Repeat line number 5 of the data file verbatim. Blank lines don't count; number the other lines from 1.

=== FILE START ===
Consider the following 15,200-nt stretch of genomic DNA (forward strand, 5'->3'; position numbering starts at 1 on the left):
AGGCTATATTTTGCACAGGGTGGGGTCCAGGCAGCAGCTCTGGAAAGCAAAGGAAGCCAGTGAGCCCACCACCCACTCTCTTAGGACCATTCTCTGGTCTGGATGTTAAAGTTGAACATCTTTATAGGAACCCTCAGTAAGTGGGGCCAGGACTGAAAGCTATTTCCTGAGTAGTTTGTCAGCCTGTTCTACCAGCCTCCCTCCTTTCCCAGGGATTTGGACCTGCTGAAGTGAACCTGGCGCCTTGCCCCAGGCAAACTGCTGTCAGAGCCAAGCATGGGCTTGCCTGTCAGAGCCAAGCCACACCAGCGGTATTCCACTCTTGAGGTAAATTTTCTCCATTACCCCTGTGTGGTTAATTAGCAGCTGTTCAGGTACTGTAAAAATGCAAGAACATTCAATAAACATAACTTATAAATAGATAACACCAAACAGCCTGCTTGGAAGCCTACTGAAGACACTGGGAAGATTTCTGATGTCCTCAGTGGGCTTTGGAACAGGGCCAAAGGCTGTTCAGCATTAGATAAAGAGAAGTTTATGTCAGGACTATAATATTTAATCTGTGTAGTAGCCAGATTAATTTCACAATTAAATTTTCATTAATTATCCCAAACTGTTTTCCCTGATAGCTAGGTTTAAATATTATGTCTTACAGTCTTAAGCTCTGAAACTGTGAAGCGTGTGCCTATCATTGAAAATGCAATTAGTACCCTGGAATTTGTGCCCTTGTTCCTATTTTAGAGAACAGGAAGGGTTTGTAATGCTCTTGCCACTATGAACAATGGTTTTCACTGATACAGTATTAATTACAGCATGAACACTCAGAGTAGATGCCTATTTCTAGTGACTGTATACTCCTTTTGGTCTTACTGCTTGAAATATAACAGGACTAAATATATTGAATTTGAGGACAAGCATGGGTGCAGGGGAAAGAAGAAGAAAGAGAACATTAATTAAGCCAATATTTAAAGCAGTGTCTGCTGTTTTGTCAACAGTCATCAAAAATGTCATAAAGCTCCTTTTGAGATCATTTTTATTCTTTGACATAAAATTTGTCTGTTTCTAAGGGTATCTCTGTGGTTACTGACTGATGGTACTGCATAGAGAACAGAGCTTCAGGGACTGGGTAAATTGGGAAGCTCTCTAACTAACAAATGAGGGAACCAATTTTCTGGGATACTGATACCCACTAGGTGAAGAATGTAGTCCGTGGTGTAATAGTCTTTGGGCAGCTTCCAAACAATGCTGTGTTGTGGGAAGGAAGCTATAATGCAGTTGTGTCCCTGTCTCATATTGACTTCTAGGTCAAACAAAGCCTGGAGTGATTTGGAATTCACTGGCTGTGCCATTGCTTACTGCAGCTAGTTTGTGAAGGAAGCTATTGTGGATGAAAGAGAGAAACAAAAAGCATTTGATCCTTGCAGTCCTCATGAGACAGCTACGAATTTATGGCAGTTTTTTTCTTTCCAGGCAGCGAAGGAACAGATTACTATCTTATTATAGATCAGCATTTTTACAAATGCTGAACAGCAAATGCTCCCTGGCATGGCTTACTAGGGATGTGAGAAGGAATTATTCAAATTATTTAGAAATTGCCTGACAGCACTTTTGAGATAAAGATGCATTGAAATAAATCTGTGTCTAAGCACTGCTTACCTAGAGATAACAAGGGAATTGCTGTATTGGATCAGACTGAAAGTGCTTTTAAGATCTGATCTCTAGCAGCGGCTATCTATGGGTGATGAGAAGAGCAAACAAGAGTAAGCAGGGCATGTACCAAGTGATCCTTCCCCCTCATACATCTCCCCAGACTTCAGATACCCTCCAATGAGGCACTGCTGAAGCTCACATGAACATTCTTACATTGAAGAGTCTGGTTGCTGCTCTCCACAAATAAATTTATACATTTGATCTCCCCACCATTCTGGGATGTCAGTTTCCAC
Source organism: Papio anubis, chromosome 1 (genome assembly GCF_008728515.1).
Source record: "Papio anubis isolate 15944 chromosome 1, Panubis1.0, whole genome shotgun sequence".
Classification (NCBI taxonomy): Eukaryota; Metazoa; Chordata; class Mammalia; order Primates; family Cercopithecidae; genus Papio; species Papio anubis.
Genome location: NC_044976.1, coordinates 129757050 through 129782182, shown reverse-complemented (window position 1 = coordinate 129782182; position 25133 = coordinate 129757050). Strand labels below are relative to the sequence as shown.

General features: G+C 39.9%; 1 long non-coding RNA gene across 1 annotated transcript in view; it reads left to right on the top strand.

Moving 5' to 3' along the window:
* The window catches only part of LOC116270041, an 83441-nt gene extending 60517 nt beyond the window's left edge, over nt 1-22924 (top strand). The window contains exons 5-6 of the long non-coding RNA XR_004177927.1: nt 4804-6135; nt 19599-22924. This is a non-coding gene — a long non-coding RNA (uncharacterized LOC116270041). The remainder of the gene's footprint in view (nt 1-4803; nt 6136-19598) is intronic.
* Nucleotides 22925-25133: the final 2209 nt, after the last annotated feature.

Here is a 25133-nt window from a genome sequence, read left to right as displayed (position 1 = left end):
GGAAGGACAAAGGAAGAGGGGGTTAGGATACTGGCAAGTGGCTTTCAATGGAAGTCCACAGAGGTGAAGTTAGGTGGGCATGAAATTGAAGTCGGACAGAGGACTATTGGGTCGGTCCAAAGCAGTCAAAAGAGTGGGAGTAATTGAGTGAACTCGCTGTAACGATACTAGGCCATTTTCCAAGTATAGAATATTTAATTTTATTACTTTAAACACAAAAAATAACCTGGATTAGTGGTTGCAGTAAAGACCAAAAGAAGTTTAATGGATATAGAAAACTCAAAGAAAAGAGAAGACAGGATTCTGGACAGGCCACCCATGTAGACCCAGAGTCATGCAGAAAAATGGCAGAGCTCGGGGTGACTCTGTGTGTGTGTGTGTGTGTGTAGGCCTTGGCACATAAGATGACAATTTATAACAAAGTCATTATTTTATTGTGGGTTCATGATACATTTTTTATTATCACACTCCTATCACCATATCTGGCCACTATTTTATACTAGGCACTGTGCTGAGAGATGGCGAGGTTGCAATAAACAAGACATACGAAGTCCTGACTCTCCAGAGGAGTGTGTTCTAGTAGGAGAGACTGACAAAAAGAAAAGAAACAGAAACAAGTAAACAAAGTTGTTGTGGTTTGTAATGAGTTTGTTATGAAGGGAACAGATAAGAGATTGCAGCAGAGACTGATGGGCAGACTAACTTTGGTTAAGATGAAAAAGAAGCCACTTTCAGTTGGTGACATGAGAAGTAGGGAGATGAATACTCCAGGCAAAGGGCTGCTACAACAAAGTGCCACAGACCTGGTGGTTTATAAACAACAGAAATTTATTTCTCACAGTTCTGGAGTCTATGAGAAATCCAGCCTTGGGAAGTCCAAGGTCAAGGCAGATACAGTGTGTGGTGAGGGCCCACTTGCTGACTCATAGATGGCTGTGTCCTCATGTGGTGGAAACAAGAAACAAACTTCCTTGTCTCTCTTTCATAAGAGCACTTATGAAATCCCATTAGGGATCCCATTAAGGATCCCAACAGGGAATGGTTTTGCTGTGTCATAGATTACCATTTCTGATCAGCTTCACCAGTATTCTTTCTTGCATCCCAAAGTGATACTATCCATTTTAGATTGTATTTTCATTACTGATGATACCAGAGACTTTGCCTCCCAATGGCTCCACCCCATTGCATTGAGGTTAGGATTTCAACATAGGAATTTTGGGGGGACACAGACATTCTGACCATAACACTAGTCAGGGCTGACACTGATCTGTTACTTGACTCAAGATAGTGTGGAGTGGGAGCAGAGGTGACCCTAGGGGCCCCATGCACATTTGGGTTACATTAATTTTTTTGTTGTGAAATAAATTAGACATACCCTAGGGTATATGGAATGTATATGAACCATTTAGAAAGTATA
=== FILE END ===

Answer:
Classification (NCBI taxonomy): Eukaryota; Metazoa; Chordata; class Mammalia; order Primates; family Cercopithecidae; genus Papio; species Papio anubis.